Reset

I slept a solid nine hours.

That's a lot, considering that a typical night's rest is anywhere from half that amount to six hours. During the week, I get to bed late and rise early. I don't plan that schedule but my body has become accustomed to short periods of rest.

A lot fills my head as I lay in bed. I need to sort things out before my mind can rest and let my body fall asleep.

And so, yesterday, I slept an undisturbed nine hours.

I rose, slowly, got my sore body down to the kitchen. My wife, who was upset with me for not getting up in time to go to the gym, remained in bed while I went downstairs, to check on the kids, to see if they had fed themselves.

They hadn't, but didn't seem to be suffering. Too late for breakfast, and so I prepared a pseudo-lunch of fried spinach, potato, and cheese perogies with salsa and corn. Not the most elaborate of meals, but my head was swimming from the abundance of sleep, and so it would have to do.

We were all in a lazy mood. No energy to clean or go out, and so we sat and watched episodes of Father Brown on Netflix.

And I fell asleep, again. I dozed through the episode, hadn't really felt like following along. So I lifted my energyless body from the sofa and returned to my bed.

Where I slept for another eight hours.

I didn't stir from the bed. Not when my wife asked me to do a chore. Not when she asked me to help prepare for dinner. Not when she asked me to come down to eat. I stayed in bed, and slept.

After eight motionless hours, I got up, to pee, to drink some water, and then I returned to bed, back to sleep.

In a 24-hour period, I slept 18 hours.

I needed it. I needed to recharge, needed to reset. I had been depressed all week, hadn't been myself, but yet, through the week, I carried on as though nothing was wrong. Even as I went to work, saw friends, and even performed sketch comedy in front of a crowd, tried to make people laugh, I was sad inside. Even as I dined with friends, watched Howard Jones perform at a Byward Market club, I wasn't really myself.

I don't know why my friend's death hit me as hard as it did. We weren't really that close: he lived in Toronto. At the height of our friendship, he and his family would come up to Ottawa, and we would have them over for a few drinks and a chat, or even to play a game. Sometimes, we would go out for dinner. On a couple of occasions, John and his wife would be in town for a wedding, and we would get together.

There were times when my wife and I would pay a visit in Toronto. She had known John's wife since high school, had been close, had been a bridesmaid at their wedding. We stayed with them at their home just off the Danforth, in the Greek neighbourhood.

From the moment I first met John, I liked him. He had a sense of humour that was infectious, though sometimes you didn't know if he was pulling your leg or not. But you rolled with him anyway. He always made you laugh, always had a smile, always seemed happy.

It wasn't until one of his visits to our house, in Ottawa, when I offered him a drink and he declined, that I realized that I had never seen John before without a drink. Without a bottle or glass in hand.  We were always gathered in a social setting, and a beer or glass of wine was never unexpected. It was when he made the declaration that he was limiting his consumption that I took any real notice.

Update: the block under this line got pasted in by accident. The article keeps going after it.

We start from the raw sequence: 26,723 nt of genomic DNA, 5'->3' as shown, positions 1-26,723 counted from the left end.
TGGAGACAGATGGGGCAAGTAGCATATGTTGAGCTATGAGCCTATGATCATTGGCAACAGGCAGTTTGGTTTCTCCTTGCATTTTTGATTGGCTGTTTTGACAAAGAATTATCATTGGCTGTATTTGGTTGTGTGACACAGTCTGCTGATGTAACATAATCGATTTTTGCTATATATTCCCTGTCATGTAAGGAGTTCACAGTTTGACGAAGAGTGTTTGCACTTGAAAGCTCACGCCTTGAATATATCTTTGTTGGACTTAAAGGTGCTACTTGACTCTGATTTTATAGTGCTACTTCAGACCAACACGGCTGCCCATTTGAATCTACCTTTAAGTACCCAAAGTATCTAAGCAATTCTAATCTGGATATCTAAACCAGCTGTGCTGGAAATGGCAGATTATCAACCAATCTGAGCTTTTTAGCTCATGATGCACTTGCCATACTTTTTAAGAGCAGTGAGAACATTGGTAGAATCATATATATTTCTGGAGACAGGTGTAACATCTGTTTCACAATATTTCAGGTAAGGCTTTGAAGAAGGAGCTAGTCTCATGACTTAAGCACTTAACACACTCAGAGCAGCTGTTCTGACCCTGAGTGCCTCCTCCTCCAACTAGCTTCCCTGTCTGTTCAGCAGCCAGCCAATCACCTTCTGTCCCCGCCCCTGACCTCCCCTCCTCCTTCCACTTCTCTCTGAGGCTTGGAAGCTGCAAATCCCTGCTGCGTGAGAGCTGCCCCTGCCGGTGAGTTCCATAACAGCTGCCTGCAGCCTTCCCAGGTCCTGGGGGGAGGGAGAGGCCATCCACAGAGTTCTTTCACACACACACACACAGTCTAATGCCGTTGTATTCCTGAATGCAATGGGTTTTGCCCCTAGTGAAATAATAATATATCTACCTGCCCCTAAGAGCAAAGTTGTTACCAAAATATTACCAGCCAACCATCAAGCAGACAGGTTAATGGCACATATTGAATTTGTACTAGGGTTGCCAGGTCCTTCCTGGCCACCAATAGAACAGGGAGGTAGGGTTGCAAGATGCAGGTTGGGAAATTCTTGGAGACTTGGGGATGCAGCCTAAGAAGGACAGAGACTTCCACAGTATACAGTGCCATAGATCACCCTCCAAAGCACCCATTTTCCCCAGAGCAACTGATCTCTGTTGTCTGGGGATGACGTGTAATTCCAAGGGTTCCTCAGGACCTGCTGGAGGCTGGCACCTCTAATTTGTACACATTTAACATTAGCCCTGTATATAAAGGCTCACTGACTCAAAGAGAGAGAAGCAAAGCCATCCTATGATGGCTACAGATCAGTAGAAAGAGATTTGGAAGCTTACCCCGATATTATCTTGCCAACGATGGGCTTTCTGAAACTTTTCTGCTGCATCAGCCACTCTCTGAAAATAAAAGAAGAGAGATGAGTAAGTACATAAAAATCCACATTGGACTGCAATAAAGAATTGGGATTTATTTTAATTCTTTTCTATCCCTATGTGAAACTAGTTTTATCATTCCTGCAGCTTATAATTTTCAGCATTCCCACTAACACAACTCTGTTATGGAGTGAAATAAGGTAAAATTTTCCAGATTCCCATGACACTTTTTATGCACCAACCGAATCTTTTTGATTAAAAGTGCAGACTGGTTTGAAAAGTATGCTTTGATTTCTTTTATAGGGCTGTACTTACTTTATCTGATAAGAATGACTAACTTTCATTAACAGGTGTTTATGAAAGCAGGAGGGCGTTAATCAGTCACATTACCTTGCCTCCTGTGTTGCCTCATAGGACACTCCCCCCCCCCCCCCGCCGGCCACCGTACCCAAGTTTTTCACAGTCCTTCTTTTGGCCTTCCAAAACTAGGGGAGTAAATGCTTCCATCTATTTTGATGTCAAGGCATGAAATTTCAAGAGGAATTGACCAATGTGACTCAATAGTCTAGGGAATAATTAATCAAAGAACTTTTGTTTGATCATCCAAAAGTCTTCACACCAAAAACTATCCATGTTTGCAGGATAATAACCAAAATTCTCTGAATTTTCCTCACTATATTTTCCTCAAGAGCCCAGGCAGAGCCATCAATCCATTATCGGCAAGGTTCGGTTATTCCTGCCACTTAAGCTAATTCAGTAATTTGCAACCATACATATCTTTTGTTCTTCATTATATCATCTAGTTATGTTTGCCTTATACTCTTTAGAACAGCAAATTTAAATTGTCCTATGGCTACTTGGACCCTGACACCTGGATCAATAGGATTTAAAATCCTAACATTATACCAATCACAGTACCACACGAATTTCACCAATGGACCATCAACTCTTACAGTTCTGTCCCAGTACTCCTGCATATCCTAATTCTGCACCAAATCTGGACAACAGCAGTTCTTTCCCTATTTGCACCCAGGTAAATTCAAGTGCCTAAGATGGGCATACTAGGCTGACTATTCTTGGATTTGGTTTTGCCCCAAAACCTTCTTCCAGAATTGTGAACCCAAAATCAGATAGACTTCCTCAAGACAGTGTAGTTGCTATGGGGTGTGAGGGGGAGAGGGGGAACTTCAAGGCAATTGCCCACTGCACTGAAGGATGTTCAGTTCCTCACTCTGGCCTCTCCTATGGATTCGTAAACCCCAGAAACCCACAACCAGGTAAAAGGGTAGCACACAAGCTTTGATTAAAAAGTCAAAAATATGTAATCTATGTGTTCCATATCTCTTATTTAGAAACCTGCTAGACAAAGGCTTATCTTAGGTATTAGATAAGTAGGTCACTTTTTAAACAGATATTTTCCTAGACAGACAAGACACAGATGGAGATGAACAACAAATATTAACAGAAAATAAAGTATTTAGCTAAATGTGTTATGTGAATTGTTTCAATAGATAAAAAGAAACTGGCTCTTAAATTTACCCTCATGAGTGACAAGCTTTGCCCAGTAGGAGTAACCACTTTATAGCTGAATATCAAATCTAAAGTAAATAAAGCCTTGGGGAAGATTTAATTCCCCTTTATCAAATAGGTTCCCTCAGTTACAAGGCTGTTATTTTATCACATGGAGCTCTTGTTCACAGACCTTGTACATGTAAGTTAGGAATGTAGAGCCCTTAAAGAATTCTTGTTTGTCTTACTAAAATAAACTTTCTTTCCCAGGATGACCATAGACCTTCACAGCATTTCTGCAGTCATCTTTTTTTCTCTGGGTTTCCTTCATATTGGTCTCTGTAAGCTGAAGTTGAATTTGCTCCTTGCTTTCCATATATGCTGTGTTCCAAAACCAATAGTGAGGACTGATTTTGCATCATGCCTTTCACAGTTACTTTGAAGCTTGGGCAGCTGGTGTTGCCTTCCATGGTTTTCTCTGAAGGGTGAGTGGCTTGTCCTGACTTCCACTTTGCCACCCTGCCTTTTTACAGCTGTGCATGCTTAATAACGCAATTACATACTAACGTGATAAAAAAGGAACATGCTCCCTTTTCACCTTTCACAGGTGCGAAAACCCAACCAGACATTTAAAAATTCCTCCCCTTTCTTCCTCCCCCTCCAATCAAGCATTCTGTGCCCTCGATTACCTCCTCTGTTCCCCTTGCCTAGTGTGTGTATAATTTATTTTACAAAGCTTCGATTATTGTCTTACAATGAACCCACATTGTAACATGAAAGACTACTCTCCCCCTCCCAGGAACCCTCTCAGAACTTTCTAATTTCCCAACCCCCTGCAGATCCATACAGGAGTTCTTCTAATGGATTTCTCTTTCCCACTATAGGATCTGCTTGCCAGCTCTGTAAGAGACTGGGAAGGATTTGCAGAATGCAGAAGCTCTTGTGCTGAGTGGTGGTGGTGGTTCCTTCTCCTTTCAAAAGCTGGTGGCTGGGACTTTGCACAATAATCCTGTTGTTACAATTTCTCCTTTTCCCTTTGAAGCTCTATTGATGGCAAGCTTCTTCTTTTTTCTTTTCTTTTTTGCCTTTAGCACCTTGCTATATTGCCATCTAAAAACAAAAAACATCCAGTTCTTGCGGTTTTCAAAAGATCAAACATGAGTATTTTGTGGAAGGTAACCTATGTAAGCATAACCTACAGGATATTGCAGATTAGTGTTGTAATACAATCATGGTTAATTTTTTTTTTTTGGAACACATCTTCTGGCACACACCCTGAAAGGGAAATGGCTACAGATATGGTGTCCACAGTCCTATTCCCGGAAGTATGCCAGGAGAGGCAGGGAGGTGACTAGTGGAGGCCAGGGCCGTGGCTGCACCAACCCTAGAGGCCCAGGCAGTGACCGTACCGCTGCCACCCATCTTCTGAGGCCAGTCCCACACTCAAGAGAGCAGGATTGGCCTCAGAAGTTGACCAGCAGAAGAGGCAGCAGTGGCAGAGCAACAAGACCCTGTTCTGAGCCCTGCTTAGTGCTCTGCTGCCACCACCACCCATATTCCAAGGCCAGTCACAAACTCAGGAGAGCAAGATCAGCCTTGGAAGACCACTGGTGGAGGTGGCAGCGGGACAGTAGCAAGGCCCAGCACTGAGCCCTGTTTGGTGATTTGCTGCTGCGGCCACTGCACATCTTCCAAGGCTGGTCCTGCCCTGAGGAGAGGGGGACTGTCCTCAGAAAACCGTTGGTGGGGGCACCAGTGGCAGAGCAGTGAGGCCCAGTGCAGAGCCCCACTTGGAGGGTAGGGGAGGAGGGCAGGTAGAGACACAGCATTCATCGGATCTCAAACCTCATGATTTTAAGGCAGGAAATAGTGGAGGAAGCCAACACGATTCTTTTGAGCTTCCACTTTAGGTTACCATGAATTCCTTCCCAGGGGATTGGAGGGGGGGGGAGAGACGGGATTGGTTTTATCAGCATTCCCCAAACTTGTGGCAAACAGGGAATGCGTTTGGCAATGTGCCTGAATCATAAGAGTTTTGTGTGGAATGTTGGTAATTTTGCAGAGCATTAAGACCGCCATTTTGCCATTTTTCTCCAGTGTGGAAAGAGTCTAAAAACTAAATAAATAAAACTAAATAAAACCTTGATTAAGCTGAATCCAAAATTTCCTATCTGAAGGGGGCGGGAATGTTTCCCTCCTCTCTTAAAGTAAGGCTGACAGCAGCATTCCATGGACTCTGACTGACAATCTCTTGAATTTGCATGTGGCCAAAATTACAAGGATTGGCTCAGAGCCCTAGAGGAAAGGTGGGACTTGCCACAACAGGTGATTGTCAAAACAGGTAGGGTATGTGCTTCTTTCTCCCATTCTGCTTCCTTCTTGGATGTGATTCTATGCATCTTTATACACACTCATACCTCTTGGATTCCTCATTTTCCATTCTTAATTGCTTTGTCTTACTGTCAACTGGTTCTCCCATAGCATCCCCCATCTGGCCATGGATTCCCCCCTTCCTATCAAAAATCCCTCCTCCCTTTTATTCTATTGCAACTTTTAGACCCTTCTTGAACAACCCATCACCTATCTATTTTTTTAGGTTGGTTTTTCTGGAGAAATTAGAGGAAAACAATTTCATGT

Even then, I didn't understand the severity of the problem.

John didn't merely drink socially. He drank all the time. And, over the years, it was becoming a problem with his marriage, with his kids. The marriage ended after it became evident that John was continuing to drink, was refusing any help for his addiction. Over time, he withdrew into himself, pulled away from friends. His personality was changing. He was no longer that happy man.

I reached out to him, once. His birthday was three days after mine, though he was three years younger. On his first birthday after he and his wife separated, I wished him a happy birthday, by e-mail, let him know that we loved him.

He never responded.

Earlier, this year, he did reach out to me. He sent me a Facebook friend request, which I accepted. I wanted to send him a message, but I didn't know what to say. It had been a couple of years since I sent that last birthday wish. I looked at his Facebook page and noticed that there wasn't a lot of activity.

I don't know when he unfriended me, but it was only this past Friday, when I went through the painful task of removing him from my list of contacts on my phone that I also noticed that he was no longer listed with my Facebook friends.

I don't know why John's death hit me as hard as it did. Last year, in the space of one month, I lost two friends, both to illness. Perhaps it was because their illnesses, as bad as they were, were not preventable. The cancer was aggressive with one friend; the other friend had battled health issues all of his life. He could finally battle no longer.

John had an illness: an addiction. And yet, he refused to have it treated. His death was a self destruction. And, perhaps, that is why it is so hard to accept.

Last weekend, in Toronto, we gathered to say goodbye to this once healthy, creative, funny, caring, and happy person. We watched slides of him in happier times, saw some video footage that was the John we all knew and loved. His sister, in her eulogy, admitted that the John we knew has been gone for some time, that he had changed and pushed away the people who once mattered to him. Those who were the closest to him, towards the end, could see it coming, and they couldn't stop it.

In the past week, I had been too sad to write, too sad to socialize, and I think yesterday's long sleep was the culmination of emotions, of sadness and depression, and my body needed to reset itself.

I'll never forget John, will always remember the happy man. But now, it's time to move on.


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